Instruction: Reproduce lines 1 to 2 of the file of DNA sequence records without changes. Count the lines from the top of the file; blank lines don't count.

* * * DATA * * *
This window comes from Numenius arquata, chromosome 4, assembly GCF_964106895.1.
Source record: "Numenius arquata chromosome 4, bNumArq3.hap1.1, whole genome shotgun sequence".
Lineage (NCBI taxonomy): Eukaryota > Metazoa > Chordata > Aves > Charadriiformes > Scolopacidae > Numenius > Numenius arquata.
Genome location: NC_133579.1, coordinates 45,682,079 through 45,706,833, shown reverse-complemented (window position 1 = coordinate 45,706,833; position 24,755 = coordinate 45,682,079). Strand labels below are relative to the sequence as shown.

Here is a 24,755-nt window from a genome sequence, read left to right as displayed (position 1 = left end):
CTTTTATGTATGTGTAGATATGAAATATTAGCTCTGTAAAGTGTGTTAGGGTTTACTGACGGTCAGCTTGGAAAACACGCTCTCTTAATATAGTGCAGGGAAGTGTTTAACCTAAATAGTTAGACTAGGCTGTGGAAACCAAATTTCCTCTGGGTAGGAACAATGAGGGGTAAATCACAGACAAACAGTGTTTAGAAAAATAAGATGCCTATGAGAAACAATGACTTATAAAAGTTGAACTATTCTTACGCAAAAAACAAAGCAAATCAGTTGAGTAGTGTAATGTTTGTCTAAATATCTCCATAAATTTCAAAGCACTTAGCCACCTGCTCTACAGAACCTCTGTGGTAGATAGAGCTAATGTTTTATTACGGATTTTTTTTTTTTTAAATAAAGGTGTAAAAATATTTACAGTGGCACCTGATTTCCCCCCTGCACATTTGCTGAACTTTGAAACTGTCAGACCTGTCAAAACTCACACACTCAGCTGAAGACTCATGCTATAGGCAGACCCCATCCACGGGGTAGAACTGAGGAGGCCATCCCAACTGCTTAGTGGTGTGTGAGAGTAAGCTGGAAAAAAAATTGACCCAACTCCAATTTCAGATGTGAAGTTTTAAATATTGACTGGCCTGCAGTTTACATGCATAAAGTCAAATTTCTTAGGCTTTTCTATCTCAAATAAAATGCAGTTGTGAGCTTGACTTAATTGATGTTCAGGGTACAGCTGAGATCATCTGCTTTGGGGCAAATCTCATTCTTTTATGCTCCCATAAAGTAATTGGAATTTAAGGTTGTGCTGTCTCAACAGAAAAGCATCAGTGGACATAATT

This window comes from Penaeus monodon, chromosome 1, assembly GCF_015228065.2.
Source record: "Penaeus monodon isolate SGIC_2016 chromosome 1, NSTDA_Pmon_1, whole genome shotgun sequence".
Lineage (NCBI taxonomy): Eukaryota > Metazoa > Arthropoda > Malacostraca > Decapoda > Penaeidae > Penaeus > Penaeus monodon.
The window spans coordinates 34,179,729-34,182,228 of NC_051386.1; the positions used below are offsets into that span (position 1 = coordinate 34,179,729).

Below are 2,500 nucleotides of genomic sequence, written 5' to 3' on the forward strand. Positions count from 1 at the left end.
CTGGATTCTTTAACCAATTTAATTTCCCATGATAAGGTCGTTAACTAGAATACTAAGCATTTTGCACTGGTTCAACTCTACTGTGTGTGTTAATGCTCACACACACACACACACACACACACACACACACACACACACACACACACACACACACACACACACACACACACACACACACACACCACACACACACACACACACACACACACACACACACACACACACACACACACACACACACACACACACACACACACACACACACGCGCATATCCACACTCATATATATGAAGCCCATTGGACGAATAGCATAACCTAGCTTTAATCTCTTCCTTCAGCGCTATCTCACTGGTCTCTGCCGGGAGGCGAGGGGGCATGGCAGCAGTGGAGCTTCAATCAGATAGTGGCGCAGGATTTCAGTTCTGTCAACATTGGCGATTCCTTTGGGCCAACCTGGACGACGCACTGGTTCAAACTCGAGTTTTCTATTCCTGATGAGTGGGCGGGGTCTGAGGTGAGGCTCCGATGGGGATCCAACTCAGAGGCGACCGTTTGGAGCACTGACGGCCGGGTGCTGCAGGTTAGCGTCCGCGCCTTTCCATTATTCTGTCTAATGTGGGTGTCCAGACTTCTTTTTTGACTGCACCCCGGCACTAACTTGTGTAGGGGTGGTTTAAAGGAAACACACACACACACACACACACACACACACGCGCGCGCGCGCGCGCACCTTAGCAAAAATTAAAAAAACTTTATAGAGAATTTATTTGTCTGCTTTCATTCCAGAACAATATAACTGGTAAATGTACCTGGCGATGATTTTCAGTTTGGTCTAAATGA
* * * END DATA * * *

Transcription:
This window comes from Numenius arquata, chromosome 4, assembly GCF_964106895.1.
Source record: "Numenius arquata chromosome 4, bNumArq3.hap1.1, whole genome shotgun sequence".